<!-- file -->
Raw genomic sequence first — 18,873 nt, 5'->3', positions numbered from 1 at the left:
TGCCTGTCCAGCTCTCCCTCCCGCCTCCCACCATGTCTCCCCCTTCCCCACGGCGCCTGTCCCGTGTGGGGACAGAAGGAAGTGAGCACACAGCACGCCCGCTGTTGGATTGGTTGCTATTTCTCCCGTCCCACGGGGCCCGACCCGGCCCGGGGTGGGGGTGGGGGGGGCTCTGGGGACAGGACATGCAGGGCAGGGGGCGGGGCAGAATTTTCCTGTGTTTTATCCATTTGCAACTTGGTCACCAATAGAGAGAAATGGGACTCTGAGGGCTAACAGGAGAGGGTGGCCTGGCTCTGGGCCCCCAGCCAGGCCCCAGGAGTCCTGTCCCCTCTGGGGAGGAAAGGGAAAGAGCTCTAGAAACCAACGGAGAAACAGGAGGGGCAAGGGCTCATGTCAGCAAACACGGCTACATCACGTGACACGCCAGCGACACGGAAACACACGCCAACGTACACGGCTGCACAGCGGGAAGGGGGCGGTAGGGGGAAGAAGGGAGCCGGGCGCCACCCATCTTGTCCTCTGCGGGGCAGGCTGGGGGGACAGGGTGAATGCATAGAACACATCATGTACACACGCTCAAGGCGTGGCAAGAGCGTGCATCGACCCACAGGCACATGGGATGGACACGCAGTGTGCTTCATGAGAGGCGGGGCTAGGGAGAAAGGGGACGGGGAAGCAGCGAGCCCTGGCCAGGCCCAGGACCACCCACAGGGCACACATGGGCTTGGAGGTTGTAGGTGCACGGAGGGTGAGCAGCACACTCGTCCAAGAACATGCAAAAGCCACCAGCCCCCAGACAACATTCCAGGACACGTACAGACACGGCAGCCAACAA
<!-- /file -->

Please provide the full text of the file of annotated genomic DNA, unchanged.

Raw genomic sequence first — 18,873 nt, 5'->3', positions numbered from 1 at the left:
TGCCTGTCCAGCTCTCCCTCCCGCCTCCCACCATGTCTCCCCCTTCCCCACGGCGCCTGTCCCGTGTGGGGACAGAAGGAAGTGAGCACACAGCACGCCCGCTGTTGGATTGGTTGCTATTTCTCCCGTCCCACGGGGCCCGACCCGGCCCGGGGTGGGGGTGGGGGGGGCTCTGGGGACAGGACATGCAGGGCAGGGGGCGGGGCAGAATTTTCCTGTGTTTTATCCATTTGCAACTTGGTCACCAATAGAGAGAAATGGGACTCTGAGGGCTAACAGGAGAGGGTGGCCTGGCTCTGGGCCCCCAGCCAGGCCCCAGGAGTCCTGTCCCCTCTGGGGAGGAAAGGGAAAGAGCTCTAGAAACCAACGGAGAAACAGGAGGGGCAAGGGCTCATGTCAGCAAACACGGCTACATCACGTGACACGCCAGCGACACGGAAACACACGCCAACGTACACGGCTGCACAGCGGGAAGGGGGCGGTAGGGGGAAGAAGGGAGCCGGGCGCCACCCATCTTGTCCTCTGCGGGGCAGGCTGGGGGGACAGGGTGAATGCATAGAACACATCATGTACACACGCTCAAGGCGTGGCAAGAGCGTGCATCGACCCACAGGCACATGGGATGGACACGCAGTGTGCTTCATGAGAGGCGGGGCTAGGGAGAAAGGGGACGGGGAAGCAGCGAGCCCTGGCCAGGCCCAGGACCACCCACAGGGCACACATGGGCTTGGAGGTTGTAGGTGCACGGAGGGTGAGCAGCACACTCGTCCAAGAACATGCAAAAGCCACCAGCCCCCAGACAACATTCCAGGACACGTACAGACACGGCAGCCAACAA